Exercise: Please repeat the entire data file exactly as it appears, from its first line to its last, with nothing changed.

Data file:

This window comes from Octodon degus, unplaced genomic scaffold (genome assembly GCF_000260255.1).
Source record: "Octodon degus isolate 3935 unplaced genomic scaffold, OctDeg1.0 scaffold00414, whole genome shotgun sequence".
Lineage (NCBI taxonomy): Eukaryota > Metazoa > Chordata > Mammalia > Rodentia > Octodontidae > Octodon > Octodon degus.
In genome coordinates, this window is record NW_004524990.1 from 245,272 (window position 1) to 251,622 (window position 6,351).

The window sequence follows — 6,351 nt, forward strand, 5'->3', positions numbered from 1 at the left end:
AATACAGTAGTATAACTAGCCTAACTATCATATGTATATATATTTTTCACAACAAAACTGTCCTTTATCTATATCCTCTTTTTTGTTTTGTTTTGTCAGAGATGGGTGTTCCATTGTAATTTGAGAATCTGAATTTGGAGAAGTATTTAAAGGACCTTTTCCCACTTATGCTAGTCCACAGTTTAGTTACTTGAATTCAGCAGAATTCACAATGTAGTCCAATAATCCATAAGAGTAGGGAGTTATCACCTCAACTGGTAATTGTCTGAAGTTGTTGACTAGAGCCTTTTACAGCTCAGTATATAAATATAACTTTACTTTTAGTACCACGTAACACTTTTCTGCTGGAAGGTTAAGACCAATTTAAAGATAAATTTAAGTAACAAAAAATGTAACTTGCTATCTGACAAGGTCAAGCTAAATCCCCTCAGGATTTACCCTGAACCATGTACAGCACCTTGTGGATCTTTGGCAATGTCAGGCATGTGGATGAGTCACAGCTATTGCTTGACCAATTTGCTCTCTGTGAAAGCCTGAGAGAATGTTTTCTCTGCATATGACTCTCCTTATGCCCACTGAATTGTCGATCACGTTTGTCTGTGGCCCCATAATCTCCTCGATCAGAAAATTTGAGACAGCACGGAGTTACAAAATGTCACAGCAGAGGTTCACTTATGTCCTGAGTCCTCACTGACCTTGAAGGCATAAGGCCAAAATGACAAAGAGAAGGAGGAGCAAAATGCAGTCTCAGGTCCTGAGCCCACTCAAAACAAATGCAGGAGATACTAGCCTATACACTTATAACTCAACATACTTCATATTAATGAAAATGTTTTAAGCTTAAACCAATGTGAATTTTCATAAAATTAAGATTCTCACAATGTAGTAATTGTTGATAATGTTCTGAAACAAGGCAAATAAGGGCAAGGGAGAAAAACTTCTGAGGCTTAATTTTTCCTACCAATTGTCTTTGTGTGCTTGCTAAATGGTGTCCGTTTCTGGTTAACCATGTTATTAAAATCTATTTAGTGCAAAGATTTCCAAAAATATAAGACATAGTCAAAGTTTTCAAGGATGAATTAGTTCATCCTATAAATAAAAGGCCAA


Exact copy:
This window comes from Octodon degus, unplaced genomic scaffold (genome assembly GCF_000260255.1).
Source record: "Octodon degus isolate 3935 unplaced genomic scaffold, OctDeg1.0 scaffold00414, whole genome shotgun sequence".
Lineage (NCBI taxonomy): Eukaryota > Metazoa > Chordata > Mammalia > Rodentia > Octodontidae > Octodon > Octodon degus.
In genome coordinates, this window is record NW_004524990.1 from 245,272 (window position 1) to 251,622 (window position 6,351).

The window sequence follows — 6,351 nt, forward strand, 5'->3', positions numbered from 1 at the left end:
AATACAGTAGTATAACTAGCCTAACTATCATATGTATATATATTTTTCACAACAAAACTGTCCTTTATCTATATCCTCTTTTTTGTTTTGTTTTGTCAGAGATGGGTGTTCCATTGTAATTTGAGAATCTGAATTTGGAGAAGTATTTAAAGGACCTTTTCCCACTTATGCTAGTCCACAGTTTAGTTACTTGAATTCAGCAGAATTCACAATGTAGTCCAATAATCCATAAGAGTAGGGAGTTATCACCTCAACTGGTAATTGTCTGAAGTTGTTGACTAGAGCCTTTTACAGCTCAGTATATAAATATAACTTTACTTTTAGTACCACGTAACACTTTTCTGCTGGAAGGTTAAGACCAATTTAAAGATAAATTTAAGTAACAAAAAATGTAACTTGCTATCTGACAAGGTCAAGCTAAATCCCCTCAGGATTTACCCTGAACCATGTACAGCACCTTGTGGATCTTTGGCAATGTCAGGCATGTGGATGAGTCACAGCTATTGCTTGACCAATTTGCTCTCTGTGAAAGCCTGAGAGAATGTTTTCTCTGCATATGACTCTCCTTATGCCCACTGAATTGTCGATCACGTTTGTCTGTGGCCCCATAATCTCCTCGATCAGAAAATTTGAGACAGCACGGAGTTACAAAATGTCACAGCAGAGGTTCACTTATGTCCTGAGTCCTCACTGACCTTGAAGGCATAAGGCCAAAATGACAAAGAGAAGGAGGAGCAAAATGCAGTCTCAGGTCCTGAGCCCACTCAAAACAAATGCAGGAGATACTAGCCTATACACTTATAACTCAACATACTTCATATTAATGAAAATGTTTTAAGCTTAAACCAATGTGAATTTTCATAAAATTAAGATTCTCACAATGTAGTAATTGTTGATAATGTTCTGAAACAAGGCAAATAAGGGCAAGGGAGAAAAACTTCTGAGGCTTAATTTTTCCTACCAATTGTCTTTGTGTGCTTGCTAAATGGTGTCCGTTTCTGGTTAACCATGTTATTAAAATCTATTTAGTGCAAAGATTTCCAAAAATATAAGACATAGTCAAAGTTTTCAAGGATGAATTAGTTCATCCTATAAATAAAAGGCCAA